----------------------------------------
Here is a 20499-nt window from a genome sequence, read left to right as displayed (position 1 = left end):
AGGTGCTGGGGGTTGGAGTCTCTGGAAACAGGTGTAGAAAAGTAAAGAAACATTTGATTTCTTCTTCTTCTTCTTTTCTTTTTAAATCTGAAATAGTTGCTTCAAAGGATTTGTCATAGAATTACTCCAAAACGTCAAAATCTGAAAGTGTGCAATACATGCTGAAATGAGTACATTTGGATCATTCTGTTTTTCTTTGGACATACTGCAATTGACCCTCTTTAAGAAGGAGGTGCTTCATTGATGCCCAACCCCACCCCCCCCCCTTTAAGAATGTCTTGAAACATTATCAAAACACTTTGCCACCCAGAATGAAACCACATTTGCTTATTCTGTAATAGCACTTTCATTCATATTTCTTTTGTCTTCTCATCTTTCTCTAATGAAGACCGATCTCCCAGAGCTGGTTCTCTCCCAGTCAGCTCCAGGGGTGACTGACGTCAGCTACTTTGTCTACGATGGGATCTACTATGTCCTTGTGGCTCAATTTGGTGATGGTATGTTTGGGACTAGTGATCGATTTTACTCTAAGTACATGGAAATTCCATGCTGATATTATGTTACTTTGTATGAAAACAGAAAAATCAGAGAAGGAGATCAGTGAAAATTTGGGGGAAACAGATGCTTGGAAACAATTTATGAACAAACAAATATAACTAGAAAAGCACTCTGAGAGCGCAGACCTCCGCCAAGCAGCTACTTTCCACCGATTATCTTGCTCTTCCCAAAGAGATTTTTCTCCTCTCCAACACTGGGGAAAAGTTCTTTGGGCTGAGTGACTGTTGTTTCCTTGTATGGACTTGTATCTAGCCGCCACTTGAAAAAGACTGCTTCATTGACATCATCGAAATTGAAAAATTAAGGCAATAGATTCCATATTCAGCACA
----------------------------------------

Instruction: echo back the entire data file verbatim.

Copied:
Here is a 20499-nt window from a genome sequence, read left to right as displayed (position 1 = left end):
AGGTGCTGGGGGTTGGAGTCTCTGGAAACAGGTGTAGAAAAGTAAAGAAACATTTGATTTCTTCTTCTTCTTCTTTTCTTTTTAAATCTGAAATAGTTGCTTCAAAGGATTTGTCATAGAATTACTCCAAAACGTCAAAATCTGAAAGTGTGCAATACATGCTGAAATGAGTACATTTGGATCATTCTGTTTTTCTTTGGACATACTGCAATTGACCCTCTTTAAGAAGGAGGTGCTTCATTGATGCCCAACCCCACCCCCCCCCCTTTAAGAATGTCTTGAAACATTATCAAAACACTTTGCCACCCAGAATGAAACCACATTTGCTTATTCTGTAATAGCACTTTCATTCATATTTCTTTTGTCTTCTCATCTTTCTCTAATGAAGACCGATCTCCCAGAGCTGGTTCTCTCCCAGTCAGCTCCAGGGGTGACTGACGTCAGCTACTTTGTCTACGATGGGATCTACTATGTCCTTGTGGCTCAATTTGGTGATGGTATGTTTGGGACTAGTGATCGATTTTACTCTAAGTACATGGAAATTCCATGCTGATATTATGTTACTTTGTATGAAAACAGAAAAATCAGAGAAGGAGATCAGTGAAAATTTGGGGGAAACAGATGCTTGGAAACAATTTATGAACAAACAAATATAACTAGAAAAGCACTCTGAGAGCGCAGACCTCCGCCAAGCAGCTACTTTCCACCGATTATCTTGCTCTTCCCAAAGAGATTTTTCTCCTCTCCAACACTGGGGAAAAGTTCTTTGGGCTGAGTGACTGTTGTTTCCTTGTATGGACTTGTATCTAGCCGCCACTTGAAAAAGACTGCTTCATTGACATCATCGAAATTGAAAAATTAAGGCAATAGATTCCATATTCAGCACA